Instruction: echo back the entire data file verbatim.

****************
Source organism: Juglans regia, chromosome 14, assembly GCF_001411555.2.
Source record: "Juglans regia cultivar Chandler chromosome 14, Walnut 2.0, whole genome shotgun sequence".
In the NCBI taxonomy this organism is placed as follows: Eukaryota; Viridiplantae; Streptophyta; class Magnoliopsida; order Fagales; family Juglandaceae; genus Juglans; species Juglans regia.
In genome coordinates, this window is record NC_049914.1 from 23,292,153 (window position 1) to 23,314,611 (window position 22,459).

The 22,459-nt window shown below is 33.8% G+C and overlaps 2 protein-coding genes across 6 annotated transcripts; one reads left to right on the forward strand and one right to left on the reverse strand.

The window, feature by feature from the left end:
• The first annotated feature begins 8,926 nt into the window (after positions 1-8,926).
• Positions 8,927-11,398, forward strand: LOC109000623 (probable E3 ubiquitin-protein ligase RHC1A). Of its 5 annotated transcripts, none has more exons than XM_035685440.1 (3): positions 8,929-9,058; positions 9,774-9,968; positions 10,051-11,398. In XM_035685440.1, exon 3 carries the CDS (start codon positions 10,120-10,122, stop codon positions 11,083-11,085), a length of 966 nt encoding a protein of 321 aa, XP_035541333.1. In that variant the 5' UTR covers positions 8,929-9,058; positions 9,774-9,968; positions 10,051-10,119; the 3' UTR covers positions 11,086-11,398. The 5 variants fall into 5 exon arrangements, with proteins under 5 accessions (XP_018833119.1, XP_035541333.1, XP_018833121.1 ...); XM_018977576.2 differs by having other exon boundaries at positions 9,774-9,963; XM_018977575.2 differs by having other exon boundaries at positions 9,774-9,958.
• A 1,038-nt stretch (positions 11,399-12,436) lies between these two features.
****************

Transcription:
Source organism: Juglans regia, chromosome 14, assembly GCF_001411555.2.
Source record: "Juglans regia cultivar Chandler chromosome 14, Walnut 2.0, whole genome shotgun sequence".
In the NCBI taxonomy this organism is placed as follows: Eukaryota; Viridiplantae; Streptophyta; class Magnoliopsida; order Fagales; family Juglandaceae; genus Juglans; species Juglans regia.
In genome coordinates, this window is record NC_049914.1 from 23,292,153 (window position 1) to 23,314,611 (window position 22,459).

The 22,459-nt window shown below is 33.8% G+C and overlaps 2 protein-coding genes across 6 annotated transcripts; one reads left to right on the forward strand and one right to left on the reverse strand.

The window, feature by feature from the left end:
• The first annotated feature begins 8,926 nt into the window (after positions 1-8,926).
• Positions 8,927-11,398, forward strand: LOC109000623 (probable E3 ubiquitin-protein ligase RHC1A). Of its 5 annotated transcripts, none has more exons than XM_035685440.1 (3): positions 8,929-9,058; positions 9,774-9,968; positions 10,051-11,398. In XM_035685440.1, exon 3 carries the CDS (start codon positions 10,120-10,122, stop codon positions 11,083-11,085), a length of 966 nt encoding a protein of 321 aa, XP_035541333.1. In that variant the 5' UTR covers positions 8,929-9,058; positions 9,774-9,968; positions 10,051-10,119; the 3' UTR covers positions 11,086-11,398. The 5 variants fall into 5 exon arrangements, with proteins under 5 accessions (XP_018833119.1, XP_035541333.1, XP_018833121.1 ...); XM_018977576.2 differs by having other exon boundaries at positions 9,774-9,963; XM_018977575.2 differs by having other exon boundaries at positions 9,774-9,958.
• A 1,038-nt stretch (positions 11,399-12,436) lies between these two features.